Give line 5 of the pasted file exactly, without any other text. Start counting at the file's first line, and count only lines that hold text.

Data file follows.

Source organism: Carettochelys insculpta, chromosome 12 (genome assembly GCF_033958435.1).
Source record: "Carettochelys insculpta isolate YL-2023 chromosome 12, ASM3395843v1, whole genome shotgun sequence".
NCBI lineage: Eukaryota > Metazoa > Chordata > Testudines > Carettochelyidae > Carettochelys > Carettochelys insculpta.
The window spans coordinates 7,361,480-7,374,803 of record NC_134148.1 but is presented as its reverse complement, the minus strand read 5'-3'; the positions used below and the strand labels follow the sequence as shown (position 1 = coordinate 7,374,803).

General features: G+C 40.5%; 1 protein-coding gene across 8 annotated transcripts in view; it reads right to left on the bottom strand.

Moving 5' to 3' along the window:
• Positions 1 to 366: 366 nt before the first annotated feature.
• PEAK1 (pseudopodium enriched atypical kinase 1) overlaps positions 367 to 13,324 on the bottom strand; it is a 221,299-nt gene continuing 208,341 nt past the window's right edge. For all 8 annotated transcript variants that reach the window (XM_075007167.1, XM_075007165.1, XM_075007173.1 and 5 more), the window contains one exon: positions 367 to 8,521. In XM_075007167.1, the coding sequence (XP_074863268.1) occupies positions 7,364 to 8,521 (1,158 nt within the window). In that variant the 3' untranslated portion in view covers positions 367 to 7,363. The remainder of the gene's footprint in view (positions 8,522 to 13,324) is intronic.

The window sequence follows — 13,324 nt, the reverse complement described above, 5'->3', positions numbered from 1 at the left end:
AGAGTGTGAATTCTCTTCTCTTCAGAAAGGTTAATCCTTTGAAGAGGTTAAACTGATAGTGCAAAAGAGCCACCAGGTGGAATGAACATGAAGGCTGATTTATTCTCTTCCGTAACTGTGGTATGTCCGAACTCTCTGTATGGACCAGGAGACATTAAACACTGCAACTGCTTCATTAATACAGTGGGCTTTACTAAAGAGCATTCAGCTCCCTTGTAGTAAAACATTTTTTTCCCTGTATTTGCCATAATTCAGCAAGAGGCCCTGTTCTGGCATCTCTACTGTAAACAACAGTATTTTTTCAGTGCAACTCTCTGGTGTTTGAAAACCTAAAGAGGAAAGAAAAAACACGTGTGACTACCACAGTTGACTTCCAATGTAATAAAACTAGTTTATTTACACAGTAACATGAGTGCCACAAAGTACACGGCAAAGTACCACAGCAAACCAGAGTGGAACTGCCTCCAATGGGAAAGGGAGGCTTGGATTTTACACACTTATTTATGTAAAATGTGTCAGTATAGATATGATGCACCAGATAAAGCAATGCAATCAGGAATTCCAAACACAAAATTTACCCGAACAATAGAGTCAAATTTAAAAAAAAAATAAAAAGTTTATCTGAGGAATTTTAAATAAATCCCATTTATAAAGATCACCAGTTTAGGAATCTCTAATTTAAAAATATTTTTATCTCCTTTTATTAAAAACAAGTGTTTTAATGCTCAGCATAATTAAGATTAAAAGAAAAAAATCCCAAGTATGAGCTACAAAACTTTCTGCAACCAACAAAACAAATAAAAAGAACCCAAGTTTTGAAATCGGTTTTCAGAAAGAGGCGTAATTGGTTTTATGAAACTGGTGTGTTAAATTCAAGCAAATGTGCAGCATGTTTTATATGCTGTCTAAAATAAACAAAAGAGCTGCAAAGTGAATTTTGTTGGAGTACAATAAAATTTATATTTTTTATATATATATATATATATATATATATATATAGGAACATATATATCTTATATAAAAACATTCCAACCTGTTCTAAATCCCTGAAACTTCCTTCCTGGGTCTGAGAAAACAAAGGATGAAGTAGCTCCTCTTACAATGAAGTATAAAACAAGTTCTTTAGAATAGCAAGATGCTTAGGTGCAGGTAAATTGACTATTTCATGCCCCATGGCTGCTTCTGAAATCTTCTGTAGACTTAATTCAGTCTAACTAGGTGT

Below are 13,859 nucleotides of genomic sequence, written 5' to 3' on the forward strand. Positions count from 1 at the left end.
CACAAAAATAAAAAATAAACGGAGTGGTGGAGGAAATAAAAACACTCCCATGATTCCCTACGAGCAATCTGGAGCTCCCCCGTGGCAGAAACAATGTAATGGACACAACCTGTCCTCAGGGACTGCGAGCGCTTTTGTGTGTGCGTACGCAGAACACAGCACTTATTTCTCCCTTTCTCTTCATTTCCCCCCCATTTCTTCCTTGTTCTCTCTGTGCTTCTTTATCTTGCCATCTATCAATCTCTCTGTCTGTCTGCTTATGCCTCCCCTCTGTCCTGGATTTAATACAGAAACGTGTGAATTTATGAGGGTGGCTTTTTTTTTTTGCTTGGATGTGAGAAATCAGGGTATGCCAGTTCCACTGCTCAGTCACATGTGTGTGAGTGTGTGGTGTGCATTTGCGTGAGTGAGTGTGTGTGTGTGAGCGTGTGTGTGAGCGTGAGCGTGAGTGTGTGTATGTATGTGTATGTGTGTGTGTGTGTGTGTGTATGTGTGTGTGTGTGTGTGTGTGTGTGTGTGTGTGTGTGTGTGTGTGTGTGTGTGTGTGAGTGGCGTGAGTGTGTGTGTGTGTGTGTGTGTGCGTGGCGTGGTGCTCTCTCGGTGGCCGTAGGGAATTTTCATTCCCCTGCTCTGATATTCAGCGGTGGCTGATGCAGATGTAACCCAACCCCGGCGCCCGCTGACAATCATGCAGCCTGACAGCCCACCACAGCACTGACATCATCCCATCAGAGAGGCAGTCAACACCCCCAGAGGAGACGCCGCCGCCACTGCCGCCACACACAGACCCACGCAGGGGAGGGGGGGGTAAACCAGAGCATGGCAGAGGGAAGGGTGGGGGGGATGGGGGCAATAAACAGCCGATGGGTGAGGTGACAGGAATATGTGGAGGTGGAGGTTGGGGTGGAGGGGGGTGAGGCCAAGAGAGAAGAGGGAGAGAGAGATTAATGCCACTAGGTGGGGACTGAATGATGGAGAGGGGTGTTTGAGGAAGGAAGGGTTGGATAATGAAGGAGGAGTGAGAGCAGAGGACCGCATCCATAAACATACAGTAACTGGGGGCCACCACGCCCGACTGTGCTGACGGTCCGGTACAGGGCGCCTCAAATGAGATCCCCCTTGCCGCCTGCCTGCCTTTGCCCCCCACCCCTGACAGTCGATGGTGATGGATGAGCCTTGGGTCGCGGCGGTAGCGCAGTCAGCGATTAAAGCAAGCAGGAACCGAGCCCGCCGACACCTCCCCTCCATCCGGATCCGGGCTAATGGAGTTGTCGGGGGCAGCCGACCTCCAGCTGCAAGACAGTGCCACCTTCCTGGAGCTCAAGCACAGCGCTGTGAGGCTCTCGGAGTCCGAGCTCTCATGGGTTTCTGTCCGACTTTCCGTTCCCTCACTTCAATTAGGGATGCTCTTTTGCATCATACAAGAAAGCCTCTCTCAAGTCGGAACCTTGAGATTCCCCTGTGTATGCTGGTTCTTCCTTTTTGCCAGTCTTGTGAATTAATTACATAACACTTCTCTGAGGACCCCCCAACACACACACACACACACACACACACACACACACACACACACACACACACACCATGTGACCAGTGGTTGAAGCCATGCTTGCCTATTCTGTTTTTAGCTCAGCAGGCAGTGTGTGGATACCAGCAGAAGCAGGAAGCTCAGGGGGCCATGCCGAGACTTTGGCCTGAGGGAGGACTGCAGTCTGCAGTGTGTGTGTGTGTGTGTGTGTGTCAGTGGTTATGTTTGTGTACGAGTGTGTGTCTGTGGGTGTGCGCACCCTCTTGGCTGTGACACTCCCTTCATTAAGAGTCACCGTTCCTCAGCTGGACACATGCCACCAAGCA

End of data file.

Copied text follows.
General features: G+C 40.5%; 1 protein-coding gene across 8 annotated transcripts in view; it reads right to left on the bottom strand.